"It was not necessary for the State to show that the robber actually exhibited the weapon to the victim in order to raise a jury question. The only requirement was that there be some substantial evidence which raised a reasonable inference that the defendant was armed. As this court pointed out in State v. Buggs, 219 Kan. 203, 547 P.2d 720 (1976), the aggravated robbery statute (K.S.A. 21-3427) requires only that the robber be 'armed with' a dangerous weapon, not that the robber openly display the weapon to the victim. Here the victim, Larry Williams, testified that the actions of the defendant in the store led him to believe that the defendant had a pistol or some other type of weapon. The conduct of the defendant, coupled with his statements at the time, constituted circumstantial evidence that the defendant was armed with a firearm." 225 Kan. at 574.

In Robertson, the robber made no verbal reference to having a gun.

In State v. Colbert, 244 Kan. 422, Syl. ¶ 3, 769 P.2d 1168 (1989), we held:

"Whether or not a robber is 'armed with a dangerous weapon' for aggravated robbery (K.S.A. 21-3427) purposes is determined from the victim's point of view. An object can be a dangerous weapon if intended by the user to convince the victim that it is a dangerous weapon and the victim reasonably believes it is a dangerous weapon. Hence, an unloaded gun or a gun with a defective firing mechanism may be a dangerous weapon within the purview of the aggravated robbery statute."

It should also be noted that in 1994, PIK Crim. 3d 56.31 was amended and now includes the following:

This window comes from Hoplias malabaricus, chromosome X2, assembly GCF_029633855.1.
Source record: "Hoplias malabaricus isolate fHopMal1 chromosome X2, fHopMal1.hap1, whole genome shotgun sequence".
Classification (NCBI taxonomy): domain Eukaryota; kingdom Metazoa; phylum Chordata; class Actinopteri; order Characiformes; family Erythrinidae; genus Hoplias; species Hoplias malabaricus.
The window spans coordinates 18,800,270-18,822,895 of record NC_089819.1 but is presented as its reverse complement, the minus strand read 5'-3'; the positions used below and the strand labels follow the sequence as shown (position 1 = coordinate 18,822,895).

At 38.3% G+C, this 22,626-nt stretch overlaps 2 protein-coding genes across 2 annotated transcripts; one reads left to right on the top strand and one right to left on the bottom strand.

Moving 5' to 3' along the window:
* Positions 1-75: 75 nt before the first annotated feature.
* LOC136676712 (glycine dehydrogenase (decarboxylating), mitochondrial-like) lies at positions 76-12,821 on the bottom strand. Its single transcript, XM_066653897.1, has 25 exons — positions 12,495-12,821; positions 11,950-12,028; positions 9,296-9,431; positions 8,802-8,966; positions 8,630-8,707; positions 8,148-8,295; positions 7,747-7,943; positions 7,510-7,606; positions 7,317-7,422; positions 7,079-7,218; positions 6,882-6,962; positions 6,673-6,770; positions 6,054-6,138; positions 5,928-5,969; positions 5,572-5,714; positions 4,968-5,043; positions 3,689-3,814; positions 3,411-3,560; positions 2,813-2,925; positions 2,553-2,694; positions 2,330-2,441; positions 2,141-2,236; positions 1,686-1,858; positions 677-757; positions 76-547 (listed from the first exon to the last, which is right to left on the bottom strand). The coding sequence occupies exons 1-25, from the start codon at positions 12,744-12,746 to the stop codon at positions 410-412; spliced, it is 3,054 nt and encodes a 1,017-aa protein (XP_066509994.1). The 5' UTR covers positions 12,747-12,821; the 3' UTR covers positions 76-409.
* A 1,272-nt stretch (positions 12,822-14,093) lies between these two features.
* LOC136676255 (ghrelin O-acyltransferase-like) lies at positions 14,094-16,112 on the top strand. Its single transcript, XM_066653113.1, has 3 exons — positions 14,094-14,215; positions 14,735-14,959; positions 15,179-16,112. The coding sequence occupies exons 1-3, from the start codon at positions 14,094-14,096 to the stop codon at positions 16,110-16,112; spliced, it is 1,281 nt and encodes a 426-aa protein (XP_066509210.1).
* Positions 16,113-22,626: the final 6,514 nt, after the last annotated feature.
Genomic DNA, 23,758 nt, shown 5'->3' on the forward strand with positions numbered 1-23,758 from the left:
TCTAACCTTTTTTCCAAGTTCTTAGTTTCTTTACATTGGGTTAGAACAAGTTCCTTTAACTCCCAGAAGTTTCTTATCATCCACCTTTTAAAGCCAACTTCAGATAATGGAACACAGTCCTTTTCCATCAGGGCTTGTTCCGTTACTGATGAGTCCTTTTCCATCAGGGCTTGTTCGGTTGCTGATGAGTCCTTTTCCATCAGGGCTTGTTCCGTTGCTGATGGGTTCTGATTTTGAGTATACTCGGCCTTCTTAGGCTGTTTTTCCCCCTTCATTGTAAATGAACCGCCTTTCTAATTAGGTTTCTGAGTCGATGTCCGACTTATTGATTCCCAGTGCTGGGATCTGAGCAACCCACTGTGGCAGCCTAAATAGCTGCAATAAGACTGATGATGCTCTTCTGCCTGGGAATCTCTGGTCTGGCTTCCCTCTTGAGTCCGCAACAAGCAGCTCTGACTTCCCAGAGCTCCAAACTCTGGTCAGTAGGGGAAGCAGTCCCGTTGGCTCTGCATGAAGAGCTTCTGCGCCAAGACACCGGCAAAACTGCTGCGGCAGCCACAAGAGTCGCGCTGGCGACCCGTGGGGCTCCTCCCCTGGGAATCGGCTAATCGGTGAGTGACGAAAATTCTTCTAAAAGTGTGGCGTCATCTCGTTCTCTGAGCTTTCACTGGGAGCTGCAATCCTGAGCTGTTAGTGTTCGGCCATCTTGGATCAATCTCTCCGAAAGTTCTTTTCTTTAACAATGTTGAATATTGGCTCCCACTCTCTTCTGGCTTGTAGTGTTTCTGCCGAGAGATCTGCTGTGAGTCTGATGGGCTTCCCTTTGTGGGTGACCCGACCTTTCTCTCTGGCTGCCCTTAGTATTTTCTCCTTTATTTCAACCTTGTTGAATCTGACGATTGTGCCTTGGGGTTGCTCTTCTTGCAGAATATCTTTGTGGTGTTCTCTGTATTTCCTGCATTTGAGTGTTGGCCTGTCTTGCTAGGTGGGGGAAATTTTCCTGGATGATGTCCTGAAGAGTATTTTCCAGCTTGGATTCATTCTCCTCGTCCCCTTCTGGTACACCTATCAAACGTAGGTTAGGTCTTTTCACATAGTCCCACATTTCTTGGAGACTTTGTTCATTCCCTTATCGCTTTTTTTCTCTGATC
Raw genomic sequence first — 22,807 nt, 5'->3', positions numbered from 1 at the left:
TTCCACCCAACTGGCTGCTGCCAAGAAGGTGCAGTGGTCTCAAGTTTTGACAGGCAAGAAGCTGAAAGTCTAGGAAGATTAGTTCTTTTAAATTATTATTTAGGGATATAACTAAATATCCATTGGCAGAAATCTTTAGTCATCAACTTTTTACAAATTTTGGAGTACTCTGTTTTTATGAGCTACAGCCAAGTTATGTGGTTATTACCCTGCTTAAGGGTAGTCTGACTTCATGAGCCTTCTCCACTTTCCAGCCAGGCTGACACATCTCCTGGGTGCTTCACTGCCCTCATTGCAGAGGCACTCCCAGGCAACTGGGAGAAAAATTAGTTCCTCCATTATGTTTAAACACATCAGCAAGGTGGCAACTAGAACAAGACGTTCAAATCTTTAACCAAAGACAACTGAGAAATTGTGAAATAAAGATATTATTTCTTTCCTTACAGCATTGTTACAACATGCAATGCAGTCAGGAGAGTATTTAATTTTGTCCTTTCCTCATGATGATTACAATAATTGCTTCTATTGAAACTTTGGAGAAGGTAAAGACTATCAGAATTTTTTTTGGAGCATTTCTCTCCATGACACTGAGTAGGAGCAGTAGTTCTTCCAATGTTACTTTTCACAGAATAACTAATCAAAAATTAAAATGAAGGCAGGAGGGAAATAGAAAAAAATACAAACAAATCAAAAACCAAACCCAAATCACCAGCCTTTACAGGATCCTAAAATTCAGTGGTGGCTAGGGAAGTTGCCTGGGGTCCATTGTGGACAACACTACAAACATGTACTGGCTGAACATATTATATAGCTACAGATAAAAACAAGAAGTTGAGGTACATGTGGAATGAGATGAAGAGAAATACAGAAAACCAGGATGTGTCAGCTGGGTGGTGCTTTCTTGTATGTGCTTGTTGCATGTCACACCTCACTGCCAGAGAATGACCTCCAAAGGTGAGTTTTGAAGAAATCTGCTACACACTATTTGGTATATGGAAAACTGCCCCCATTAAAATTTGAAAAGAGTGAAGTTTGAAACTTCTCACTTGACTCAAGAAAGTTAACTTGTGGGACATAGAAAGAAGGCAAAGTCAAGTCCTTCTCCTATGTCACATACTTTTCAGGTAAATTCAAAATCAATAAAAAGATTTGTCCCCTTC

"[An object can be a dangerous weapon if intended by the user to convince the victim that it is a dangerous weapon and which the victim reasonably believed to be a dangerous weapon.]"

The "Notes on Use" section following the instruction stated: "When there is an issue as to whether the defendant was 'armed with a dangerous weapon' the bracketed definition may be used." PIK Crim. 3d 56.31 (1994 Supp.) (Notes on Use).

In 1995, this "Notes on Use" section was expanded and now reads:

"When there is an issue as to whether the defendant was 'armed with a dangerous weapon' the bracketed definition should be used. State v. Colbert, 244 Kan. 422, 769 P.2d 1168 (1989). In Colbert, the Court held in Syl. ¶ 3: 'Whether or not a robber is "armed with a dangerous weapon" for aggravated robbery purposes is determined from the victim's point of view (K.S.A. 21-3427). An object can be a dangerous weapon if intended by the user to convince the victim that it is a dangerous weapon and the victim reasonably believes it is a dangerous weapon. Hence, an unloaded gun or a gun with a defective firing mechanism may be a dangerous weapon within the purview of the aggravated robbery statute." PIK Crim. 3d 56.31 (1995 Supp.) (Notes on Use).

For convenience, the complained-of portion of Instruction 3 is iterated as follows:

"It is not necessary for the defendant to have exhibited the dangerous weapon to the victim. Whether or not the defendant is armed with a dangerous weapon is determined from the victim's point of view."